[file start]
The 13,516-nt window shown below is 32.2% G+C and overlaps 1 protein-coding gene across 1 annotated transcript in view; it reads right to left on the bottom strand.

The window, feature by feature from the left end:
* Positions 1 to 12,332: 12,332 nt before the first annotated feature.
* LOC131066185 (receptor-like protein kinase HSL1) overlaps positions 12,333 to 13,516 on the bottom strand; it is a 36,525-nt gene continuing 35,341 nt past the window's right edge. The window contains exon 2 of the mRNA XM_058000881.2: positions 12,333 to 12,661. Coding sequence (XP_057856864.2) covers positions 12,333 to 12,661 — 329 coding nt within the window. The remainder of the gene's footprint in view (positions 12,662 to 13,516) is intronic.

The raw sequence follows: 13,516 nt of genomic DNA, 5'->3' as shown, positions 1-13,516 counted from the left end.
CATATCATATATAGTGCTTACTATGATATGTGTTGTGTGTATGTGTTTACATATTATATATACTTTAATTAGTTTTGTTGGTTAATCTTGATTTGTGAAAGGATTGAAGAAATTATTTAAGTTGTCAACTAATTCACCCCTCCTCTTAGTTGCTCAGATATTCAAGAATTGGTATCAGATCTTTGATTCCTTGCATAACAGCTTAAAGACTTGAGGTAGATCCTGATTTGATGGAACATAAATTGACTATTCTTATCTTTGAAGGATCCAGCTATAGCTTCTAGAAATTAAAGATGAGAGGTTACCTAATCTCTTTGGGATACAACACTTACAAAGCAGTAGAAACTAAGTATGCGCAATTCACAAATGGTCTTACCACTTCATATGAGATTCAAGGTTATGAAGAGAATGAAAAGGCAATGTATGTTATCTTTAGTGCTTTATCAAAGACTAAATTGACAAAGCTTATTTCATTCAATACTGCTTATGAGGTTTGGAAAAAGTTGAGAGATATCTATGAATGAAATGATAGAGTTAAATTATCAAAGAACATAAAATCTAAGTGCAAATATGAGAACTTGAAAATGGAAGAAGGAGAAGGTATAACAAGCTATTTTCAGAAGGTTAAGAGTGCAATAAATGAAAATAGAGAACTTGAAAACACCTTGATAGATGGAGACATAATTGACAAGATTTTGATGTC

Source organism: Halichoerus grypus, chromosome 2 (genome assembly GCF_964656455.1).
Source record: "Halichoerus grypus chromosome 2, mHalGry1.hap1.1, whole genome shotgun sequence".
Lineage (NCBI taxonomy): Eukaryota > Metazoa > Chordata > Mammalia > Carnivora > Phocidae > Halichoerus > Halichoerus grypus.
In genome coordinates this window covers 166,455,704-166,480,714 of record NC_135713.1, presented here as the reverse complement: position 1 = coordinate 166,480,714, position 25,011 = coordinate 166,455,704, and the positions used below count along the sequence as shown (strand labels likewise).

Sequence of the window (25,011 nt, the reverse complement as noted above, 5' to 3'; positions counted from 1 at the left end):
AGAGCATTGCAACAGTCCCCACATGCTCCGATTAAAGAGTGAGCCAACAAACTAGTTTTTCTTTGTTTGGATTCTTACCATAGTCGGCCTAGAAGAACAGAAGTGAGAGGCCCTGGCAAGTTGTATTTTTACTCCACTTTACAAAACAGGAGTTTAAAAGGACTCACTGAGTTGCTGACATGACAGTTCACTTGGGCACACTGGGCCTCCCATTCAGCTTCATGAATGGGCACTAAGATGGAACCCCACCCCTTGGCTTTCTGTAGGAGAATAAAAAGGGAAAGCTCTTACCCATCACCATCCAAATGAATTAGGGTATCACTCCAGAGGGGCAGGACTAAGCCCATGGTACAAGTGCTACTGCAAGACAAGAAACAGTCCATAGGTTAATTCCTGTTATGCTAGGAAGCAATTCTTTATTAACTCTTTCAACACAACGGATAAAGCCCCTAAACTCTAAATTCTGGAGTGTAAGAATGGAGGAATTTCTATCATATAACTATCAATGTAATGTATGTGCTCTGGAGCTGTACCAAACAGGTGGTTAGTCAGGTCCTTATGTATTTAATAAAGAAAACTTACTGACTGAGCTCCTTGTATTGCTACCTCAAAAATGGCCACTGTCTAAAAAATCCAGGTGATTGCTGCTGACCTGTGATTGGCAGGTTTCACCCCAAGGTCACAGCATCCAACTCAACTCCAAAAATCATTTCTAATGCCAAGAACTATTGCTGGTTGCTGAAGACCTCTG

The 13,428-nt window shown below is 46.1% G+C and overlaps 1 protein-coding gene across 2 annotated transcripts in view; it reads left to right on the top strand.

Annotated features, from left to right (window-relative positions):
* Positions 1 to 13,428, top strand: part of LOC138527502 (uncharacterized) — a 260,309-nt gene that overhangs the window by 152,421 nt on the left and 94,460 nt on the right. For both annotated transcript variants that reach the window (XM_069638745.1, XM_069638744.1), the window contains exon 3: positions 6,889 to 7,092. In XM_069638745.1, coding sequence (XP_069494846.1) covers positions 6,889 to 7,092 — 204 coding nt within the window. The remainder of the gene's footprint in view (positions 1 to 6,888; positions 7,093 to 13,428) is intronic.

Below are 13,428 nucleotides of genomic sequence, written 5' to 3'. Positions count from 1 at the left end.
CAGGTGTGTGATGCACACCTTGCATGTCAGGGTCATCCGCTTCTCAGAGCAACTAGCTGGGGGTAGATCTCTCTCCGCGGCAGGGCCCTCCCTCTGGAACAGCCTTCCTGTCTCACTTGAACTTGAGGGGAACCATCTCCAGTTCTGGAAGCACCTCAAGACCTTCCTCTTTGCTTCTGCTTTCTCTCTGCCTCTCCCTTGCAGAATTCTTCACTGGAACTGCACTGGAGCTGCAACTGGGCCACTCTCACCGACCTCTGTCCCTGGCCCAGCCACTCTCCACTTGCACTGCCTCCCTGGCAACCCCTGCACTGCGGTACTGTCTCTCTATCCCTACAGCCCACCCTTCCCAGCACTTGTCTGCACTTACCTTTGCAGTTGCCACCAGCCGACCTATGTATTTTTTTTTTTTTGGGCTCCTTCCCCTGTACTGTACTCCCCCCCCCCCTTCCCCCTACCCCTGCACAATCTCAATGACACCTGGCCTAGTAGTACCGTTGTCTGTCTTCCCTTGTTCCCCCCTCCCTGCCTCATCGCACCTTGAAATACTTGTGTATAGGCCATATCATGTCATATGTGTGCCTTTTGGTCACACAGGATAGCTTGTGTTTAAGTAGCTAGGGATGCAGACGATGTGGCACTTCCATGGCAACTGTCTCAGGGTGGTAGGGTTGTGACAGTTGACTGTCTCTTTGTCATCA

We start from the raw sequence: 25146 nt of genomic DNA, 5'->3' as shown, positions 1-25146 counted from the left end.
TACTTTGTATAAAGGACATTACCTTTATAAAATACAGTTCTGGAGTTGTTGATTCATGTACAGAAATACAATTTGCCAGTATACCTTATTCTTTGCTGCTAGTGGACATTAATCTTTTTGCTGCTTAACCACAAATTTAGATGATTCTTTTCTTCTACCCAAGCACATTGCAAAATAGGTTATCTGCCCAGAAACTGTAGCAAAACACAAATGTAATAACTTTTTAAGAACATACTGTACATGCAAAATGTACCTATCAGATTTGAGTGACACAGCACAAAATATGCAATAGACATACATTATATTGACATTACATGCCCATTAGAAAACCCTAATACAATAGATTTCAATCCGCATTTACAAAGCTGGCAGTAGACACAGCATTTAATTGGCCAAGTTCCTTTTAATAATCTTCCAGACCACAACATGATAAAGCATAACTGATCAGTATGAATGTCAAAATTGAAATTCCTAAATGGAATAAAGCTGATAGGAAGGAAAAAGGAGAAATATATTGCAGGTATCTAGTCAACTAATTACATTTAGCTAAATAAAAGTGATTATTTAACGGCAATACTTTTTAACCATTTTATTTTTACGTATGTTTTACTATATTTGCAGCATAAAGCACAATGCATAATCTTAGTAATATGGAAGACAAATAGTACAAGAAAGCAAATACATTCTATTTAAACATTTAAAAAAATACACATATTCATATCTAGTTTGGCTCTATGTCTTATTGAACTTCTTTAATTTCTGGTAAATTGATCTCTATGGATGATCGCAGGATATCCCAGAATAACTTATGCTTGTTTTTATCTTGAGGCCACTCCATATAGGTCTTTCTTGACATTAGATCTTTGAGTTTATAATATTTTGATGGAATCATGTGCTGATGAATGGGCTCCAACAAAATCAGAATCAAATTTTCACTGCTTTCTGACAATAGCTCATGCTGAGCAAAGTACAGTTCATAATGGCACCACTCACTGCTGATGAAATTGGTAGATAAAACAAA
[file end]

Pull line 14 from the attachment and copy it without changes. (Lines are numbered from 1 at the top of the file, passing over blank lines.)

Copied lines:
Annotated features, from left to right (window-relative positions):